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Thank you,

Advice for a RAID newbie?

edited May 2013 in DrivePool
Hi guys. First of all, I'm a complete RAID newbie so please bare with me :)

I've recently bought a HP MicroServer N40L as a dual-purpose NAS/Media Player. It has a 120GB SSD as the main OS (Windows 8) & applications drive and four 3TB Western Digital Red HDDs for storage of my media and data (eg. tv shows, movies, music, photos, documents, etc).

Now I've been advised that because it's a NAS and will be storing a lot of data I should go with a RAID setup to ensure that if a HDD or two fails, the data wont be lost and can be rebuilt if you plug in a HDD(s) to replace the dead or dying ones. Is Drive Pool the solution for me?

I was also told about FlexRAID and have seen people say they're using FlexRAID with Drive Pool - does that mean I will have to use both? What does FlexRAID do that Drive Pool doesn't and vice-versa?

Thanks guys :)

Comments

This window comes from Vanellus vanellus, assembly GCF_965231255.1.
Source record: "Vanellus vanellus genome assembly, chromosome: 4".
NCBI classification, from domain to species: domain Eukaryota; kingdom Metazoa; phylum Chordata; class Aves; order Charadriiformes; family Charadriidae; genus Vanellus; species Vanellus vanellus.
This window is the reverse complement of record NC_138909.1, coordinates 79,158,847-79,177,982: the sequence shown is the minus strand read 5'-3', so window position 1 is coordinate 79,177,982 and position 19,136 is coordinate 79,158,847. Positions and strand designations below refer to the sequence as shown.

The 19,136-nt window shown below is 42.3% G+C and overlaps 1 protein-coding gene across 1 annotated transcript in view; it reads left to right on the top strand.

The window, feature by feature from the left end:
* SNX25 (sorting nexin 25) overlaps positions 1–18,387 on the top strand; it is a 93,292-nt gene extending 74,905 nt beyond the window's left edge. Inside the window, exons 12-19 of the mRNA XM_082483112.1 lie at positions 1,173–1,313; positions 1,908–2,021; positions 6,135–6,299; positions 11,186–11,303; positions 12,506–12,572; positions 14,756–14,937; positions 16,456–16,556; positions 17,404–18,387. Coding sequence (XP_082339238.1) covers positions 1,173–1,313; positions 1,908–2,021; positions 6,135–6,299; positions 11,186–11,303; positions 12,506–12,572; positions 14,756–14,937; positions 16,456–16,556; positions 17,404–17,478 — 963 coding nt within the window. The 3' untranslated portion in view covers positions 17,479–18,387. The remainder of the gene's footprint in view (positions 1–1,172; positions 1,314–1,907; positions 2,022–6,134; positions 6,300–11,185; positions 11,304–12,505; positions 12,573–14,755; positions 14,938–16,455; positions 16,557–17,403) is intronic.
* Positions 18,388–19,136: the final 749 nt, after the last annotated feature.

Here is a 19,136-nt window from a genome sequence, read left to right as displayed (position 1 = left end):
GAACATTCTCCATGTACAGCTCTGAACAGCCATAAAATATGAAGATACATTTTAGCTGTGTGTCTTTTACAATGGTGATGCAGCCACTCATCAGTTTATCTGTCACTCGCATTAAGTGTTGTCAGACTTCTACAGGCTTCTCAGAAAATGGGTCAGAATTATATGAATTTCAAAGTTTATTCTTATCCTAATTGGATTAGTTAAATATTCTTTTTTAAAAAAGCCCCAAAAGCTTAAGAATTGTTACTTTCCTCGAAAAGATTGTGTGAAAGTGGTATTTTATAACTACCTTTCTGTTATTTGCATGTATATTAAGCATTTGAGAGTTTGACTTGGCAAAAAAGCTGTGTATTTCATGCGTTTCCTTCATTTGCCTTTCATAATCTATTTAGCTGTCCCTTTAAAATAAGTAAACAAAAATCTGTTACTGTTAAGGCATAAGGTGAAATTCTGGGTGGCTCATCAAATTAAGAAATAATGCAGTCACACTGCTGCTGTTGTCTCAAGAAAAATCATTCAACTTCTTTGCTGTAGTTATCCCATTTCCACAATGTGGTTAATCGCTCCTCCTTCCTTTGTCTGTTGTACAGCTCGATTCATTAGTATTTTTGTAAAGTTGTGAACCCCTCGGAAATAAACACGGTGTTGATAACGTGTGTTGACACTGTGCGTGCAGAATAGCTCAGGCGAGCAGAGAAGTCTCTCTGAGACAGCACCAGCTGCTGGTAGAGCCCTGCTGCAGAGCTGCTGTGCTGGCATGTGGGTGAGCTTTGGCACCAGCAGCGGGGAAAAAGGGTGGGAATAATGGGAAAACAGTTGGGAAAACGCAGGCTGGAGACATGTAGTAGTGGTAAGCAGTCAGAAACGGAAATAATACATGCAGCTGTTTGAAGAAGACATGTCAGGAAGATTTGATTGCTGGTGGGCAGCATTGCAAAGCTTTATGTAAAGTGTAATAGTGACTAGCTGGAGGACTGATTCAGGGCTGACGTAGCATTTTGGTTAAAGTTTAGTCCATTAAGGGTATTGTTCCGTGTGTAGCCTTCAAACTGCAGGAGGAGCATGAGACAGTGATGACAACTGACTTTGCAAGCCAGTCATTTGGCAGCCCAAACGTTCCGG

• edited May 2013 Member
    Sounds very similar to my setup :)
    I have a N36L with a 120GB SSD on the ODD connection and currently it's running with 1,5+1,5+3TB storage and is running Server 2012 doing NAS, seedbox, vm hosting etc.

    If you need disc redundancy is up to you; if you don't really care if a disc fails and you loose all the data on it then you don't need RAID :)
    But most likely you do and in that case what DrivePool does with it's duplication is similar to RAID 1 (mirroring) but more flexible.

    Not sure the benefit of using FlexRaid WITH DrivePool but you can run them side by side on the same machine if you wish...